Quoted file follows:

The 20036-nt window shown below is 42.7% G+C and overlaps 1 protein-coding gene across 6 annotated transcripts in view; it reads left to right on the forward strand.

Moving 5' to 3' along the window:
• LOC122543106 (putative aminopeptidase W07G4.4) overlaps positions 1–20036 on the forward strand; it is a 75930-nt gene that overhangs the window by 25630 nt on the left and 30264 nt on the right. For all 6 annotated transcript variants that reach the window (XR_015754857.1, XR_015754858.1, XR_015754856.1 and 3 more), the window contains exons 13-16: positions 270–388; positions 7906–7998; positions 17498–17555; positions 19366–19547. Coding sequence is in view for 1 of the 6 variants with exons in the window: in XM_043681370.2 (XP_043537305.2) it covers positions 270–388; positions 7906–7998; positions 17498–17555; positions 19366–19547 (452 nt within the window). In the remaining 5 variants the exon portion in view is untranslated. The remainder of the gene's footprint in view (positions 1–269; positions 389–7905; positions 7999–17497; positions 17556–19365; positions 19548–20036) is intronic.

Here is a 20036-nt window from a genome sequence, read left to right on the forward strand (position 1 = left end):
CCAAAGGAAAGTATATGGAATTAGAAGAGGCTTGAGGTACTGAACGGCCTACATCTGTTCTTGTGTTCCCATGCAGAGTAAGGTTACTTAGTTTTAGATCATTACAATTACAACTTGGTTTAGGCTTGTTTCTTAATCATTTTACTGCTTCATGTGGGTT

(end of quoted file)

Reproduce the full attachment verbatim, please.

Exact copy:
The 20036-nt window shown below is 42.7% G+C and overlaps 1 protein-coding gene across 6 annotated transcripts in view; it reads left to right on the forward strand.

Moving 5' to 3' along the window:
• LOC122543106 (putative aminopeptidase W07G4.4) overlaps positions 1–20036 on the forward strand; it is a 75930-nt gene that overhangs the window by 25630 nt on the left and 30264 nt on the right. For all 6 annotated transcript variants that reach the window (XR_015754857.1, XR_015754858.1, XR_015754856.1 and 3 more), the window contains exons 13-16: positions 270–388; positions 7906–7998; positions 17498–17555; positions 19366–19547. Coding sequence is in view for 1 of the 6 variants with exons in the window: in XM_043681370.2 (XP_043537305.2) it covers positions 270–388; positions 7906–7998; positions 17498–17555; positions 19366–19547 (452 nt within the window). In the remaining 5 variants the exon portion in view is untranslated. The remainder of the gene's footprint in view (positions 1–269; positions 389–7905; positions 7999–17497; positions 17556–19365; positions 19548–20036) is intronic.

Here is a 20036-nt window from a genome sequence, read left to right on the forward strand (position 1 = left end):
CCAAAGGAAAGTATATGGAATTAGAAGAGGCTTGAGGTACTGAACGGCCTACATCTGTTCTTGTGTTCCCATGCAGAGTAAGGTTACTTAGTTTTAGATCATTACAATTACAACTTGGTTTAGGCTTGTTTCTTAATCATTTTACTGCTTCATGTGGGTT